Oregon’s Income Tax is Harsh for Low-Wage Workers

News Release
February 22, 2006

Working Oregonians who are poor or low-income pay high income taxes compared to other states, according to a report released today by the Washington, D.C.-based Center on Budget and Policy Priorities and the Oregon Center for Public Policy. Oregon is one of only 19 states levying an income tax on four-person families living below the poverty line. Oregon’s income tax on families just above the poverty line is the second highest in the nation.

Download a copy of this news release:

Oregon’s Income Tax is Harsh for Low-Wage Workers (PDF)


Related materials:

Center for Budget and Policy Priorities' Oregon fact sheet (PDF)

CBPP news release State Income Taxes Pushing Many Working-Poor Families Deeper into Poverty

CBPP Full report

Who Pays?, Fact sheet on Oregon taxes, by income group, from the Institute on Taxation and Economic Policy

“The majority of states with income taxes don’t tax the work effort of families with incomes below poverty,” said Michael Leachman, policy analyst at the Oregon Center for Public Policy (OCPP). “Oregon taxes the work effort of the working poor,” he added.

A two-parent working Oregon family of four with income at the poverty line in 2005 - about $9.60 an hour in full-time work - can expect to pay about $310 in state income taxes, the sixth highest amount in the country. The same size family earning $12.00 an hour in 2005, a “low-income” family at about 125 percent of the federal poverty level, will pay about $813 in state income taxes, the second highest amount in the country. Only Kentucky requires higher income taxes from a four-person low-income working family than Oregon. The income tax on low-income families of three at 125 percent of poverty for the 2005 tax year is $498, the fourth highest in the nation.

“Oregon should not be making it harder for low-wage working families to put food on the table and keep a roof over their heads,” said Leachman.

Oregon’s income tax on a family of three who worked full-time at minimum wage in 2005 is the fourth highest in the nation, as well. “Oregon voters have made clear that they want families working in minimum wage jobs to be able to meet their basic needs,” said Leachman. “The income taxes Oregon requires these families to pay undermines the voters’ will.”

The research group said there is an easy fix that can help low-income families. “Expanding the state Earned Income Credit is the most targeted and effective way to lower taxes for low-income working families,” said Leachman. He noted that the slight increase in the credit that was enacted during the 2005 legislative session “was a step in the right direction, but was not enough.” The 2005 Legislative Assembly made the Oregon Earned Income Credit “refundable” beginning in tax year 2006, so that the poorest working families will receive the full value of the credit even if it exceeds their tax liability. Legislators also increased the Oregon Earned Income Credit one percent, from 5 percent of the federal Earned Income Credit to 6 percent starting in tax year 2008. The state credit would have to be about 12 percent to eliminate income taxes on three- and four-person working families living in poverty.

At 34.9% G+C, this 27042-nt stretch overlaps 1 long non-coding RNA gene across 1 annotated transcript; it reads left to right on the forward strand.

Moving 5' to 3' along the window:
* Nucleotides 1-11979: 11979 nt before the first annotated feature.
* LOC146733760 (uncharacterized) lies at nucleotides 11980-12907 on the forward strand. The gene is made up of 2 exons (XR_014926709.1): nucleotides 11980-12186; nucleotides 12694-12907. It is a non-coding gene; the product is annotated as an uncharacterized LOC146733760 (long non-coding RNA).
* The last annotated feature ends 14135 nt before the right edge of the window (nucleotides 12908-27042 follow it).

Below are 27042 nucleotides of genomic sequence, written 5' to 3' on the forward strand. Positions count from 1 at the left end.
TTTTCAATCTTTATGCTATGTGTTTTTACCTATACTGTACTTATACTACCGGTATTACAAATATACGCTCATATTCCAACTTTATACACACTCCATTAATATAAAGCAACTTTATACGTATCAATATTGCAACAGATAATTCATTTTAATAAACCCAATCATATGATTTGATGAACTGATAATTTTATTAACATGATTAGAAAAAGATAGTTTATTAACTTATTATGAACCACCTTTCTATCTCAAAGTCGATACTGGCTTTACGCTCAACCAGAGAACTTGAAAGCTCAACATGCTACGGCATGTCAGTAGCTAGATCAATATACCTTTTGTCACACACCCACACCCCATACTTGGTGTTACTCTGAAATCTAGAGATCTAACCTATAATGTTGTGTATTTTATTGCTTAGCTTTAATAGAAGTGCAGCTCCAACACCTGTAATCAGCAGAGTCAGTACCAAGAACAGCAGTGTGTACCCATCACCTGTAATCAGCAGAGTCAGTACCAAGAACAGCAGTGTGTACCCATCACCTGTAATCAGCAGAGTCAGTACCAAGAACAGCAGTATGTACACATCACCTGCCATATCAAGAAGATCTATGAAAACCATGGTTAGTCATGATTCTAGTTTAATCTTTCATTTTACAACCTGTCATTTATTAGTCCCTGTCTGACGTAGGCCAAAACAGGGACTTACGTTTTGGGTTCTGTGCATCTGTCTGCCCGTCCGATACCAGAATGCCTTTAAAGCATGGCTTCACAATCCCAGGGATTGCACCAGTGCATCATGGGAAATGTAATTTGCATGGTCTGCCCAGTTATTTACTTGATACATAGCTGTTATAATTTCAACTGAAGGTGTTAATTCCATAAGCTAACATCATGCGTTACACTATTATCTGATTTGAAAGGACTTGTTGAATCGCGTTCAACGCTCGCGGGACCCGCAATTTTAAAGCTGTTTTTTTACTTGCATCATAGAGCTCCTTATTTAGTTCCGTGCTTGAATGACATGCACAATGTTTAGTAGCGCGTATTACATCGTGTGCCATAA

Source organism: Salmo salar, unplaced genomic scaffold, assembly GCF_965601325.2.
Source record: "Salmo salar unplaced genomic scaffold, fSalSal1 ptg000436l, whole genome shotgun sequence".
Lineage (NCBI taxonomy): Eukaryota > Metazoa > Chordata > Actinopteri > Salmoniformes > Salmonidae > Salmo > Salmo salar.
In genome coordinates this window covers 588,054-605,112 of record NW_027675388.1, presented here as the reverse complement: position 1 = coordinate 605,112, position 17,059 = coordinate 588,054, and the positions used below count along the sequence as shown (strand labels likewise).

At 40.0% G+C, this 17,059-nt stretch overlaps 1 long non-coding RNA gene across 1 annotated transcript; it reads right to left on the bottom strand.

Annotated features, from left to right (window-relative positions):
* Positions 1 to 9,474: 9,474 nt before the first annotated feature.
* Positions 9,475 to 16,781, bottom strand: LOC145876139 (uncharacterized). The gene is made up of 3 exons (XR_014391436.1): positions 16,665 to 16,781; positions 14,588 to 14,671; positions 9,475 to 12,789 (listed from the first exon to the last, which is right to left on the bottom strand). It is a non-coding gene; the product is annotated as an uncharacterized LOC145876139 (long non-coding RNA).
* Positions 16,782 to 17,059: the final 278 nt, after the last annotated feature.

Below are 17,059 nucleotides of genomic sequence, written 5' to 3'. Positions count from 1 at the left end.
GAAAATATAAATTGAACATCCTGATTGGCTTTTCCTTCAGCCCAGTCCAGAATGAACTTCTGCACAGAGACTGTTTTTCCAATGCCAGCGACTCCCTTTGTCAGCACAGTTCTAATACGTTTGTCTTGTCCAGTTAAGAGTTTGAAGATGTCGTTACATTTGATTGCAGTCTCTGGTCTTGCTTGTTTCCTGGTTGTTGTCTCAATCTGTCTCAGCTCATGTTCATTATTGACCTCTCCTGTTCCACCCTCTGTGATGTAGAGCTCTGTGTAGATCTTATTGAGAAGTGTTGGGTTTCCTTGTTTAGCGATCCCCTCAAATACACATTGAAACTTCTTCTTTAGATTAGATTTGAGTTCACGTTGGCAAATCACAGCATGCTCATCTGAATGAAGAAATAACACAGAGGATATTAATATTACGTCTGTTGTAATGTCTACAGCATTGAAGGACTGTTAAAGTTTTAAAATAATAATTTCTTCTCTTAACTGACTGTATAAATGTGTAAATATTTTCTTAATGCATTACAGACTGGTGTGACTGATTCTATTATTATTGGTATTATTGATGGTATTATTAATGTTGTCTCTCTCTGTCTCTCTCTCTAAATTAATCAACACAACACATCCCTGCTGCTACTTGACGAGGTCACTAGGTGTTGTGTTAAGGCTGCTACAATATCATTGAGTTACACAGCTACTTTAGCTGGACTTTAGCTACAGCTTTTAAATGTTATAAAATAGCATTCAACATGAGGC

The national report focuses on the income tax, but many states have other taxes that disproportionately impact the poor. Sales taxes, excise taxes, and property taxes typically consume a higher proportion of the incomes of poor people than of wealthier people. In those states people often pay more in consumption taxes than they do in income taxes. Nonetheless, the income taxes paid by poor families are important because changes to the income tax can provide targeted tax relief to working low-income families and can support welfare-to-work efforts.

In Oregon the poor pay more in taxes than other taxpayers as a share of their income when all local and state taxes are taken into consideration. According to a report by the Institute on Taxation and Economic Policy, Oregon’s lowest income non-elderly households, those earning less than $16,000, paid 9.4 percent of their income in state and local taxes in 2002, while the most well off non-elderly households, those earning over $308,000, paid 6.1 percent of their income in state and local taxes.

The Oregon Center for Public Policy uses research and analysis to advance policies and practices that improve the economic and social opportunities of all Oregonians.

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